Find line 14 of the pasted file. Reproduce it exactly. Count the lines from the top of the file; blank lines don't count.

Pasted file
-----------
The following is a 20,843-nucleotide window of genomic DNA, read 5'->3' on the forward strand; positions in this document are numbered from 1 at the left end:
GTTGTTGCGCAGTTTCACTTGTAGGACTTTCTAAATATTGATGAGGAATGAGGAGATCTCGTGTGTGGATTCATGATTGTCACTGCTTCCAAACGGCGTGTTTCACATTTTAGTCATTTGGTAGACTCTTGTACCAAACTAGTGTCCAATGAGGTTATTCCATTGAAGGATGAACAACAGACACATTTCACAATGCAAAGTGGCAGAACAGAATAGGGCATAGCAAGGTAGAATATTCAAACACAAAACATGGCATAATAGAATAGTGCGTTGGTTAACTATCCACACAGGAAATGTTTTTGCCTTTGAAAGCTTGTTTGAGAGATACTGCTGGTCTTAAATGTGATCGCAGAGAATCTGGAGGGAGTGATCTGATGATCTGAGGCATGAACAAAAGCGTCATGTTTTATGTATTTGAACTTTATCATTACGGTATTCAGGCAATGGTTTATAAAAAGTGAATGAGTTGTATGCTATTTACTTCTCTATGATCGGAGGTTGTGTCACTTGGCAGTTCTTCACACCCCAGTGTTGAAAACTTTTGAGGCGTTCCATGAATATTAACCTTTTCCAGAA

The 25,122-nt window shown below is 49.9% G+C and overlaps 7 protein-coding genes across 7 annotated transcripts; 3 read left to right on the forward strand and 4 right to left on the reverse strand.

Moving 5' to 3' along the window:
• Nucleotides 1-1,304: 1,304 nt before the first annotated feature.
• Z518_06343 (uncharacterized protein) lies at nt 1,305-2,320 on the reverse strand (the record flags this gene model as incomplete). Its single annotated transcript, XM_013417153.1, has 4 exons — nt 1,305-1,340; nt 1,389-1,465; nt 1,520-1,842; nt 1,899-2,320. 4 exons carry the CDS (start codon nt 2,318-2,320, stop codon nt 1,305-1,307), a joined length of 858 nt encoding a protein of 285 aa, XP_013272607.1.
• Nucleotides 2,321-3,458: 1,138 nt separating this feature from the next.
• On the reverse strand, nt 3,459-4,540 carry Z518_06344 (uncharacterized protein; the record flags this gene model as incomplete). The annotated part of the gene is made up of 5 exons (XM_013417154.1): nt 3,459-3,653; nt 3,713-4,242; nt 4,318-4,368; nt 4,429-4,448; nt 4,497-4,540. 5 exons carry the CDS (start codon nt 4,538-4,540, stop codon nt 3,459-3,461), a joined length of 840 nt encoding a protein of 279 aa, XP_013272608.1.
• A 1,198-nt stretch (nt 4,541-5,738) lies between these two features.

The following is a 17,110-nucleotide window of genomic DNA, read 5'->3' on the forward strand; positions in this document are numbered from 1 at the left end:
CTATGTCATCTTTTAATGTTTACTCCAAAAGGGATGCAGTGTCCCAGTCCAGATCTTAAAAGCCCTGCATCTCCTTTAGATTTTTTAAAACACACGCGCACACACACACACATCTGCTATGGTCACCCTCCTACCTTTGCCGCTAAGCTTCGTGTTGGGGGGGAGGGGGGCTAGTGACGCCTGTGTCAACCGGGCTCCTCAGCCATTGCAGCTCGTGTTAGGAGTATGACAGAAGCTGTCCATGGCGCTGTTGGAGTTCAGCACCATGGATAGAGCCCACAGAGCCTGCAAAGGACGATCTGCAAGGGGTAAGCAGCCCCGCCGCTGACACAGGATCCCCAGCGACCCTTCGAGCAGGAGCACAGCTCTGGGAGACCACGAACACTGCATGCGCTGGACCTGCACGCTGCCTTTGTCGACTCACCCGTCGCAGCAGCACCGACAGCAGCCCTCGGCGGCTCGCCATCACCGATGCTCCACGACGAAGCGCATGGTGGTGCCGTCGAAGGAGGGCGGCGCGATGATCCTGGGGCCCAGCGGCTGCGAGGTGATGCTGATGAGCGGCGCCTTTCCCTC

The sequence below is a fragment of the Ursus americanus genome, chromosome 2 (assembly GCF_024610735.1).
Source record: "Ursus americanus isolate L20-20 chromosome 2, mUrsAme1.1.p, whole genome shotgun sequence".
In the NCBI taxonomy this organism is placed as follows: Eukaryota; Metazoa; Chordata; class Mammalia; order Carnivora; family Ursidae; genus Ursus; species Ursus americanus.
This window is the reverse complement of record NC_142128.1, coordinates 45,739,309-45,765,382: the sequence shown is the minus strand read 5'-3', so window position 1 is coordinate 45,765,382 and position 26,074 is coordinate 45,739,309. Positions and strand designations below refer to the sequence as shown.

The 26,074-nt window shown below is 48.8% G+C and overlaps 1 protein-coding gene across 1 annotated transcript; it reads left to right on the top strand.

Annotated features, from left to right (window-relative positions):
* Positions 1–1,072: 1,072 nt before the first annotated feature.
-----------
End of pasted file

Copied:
In the NCBI taxonomy this organism is placed as follows: Eukaryota; Metazoa; Chordata; class Mammalia; order Carnivora; family Ursidae; genus Ursus; species Ursus americanus.